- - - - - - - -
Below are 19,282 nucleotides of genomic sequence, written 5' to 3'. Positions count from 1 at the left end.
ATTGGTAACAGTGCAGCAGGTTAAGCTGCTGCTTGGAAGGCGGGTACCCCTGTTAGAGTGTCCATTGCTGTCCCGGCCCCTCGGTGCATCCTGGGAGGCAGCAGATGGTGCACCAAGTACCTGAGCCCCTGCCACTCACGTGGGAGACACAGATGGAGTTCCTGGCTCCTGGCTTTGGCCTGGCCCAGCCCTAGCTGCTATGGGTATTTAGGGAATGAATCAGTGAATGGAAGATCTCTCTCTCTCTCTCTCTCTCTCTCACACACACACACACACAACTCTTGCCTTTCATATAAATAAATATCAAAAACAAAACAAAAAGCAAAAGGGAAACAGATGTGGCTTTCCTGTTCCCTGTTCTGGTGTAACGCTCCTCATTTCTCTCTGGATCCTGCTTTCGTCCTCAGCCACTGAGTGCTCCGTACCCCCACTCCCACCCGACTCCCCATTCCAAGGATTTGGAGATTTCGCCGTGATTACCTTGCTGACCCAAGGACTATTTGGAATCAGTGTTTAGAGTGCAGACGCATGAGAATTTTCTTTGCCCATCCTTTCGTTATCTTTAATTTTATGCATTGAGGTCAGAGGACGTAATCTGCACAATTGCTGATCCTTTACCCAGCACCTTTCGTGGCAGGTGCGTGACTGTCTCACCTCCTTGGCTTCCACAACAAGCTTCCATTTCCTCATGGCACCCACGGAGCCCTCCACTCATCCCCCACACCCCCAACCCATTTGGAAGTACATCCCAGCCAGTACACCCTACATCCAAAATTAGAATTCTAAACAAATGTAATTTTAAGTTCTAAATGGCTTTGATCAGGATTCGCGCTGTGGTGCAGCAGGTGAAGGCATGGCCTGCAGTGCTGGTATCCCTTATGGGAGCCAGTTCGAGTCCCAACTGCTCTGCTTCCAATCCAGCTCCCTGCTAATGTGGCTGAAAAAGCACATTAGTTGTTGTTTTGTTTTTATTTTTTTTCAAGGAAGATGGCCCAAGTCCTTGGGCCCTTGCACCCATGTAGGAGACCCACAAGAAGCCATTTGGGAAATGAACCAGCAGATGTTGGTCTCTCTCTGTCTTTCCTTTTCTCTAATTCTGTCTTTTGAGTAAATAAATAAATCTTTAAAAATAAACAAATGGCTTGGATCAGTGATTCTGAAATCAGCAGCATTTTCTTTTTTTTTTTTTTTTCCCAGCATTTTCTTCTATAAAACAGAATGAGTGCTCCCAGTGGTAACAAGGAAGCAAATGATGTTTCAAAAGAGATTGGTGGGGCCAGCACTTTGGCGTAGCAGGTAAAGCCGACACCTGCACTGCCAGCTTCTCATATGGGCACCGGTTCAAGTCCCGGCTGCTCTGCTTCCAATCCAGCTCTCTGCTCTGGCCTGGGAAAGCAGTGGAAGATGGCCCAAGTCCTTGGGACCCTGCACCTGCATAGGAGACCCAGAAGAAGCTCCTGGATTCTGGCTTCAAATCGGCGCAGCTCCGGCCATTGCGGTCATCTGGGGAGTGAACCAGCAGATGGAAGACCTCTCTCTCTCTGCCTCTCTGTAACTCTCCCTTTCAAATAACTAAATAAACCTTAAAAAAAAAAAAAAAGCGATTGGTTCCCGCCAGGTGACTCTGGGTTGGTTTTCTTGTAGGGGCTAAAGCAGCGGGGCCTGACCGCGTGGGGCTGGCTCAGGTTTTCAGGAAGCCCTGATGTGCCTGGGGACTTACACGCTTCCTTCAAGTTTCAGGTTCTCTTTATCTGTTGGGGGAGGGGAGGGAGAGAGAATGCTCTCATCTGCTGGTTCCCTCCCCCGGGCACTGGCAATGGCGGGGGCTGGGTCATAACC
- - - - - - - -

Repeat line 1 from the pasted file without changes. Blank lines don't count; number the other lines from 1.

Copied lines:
Below are 19,282 nucleotides of genomic sequence, written 5' to 3'. Positions count from 1 at the left end.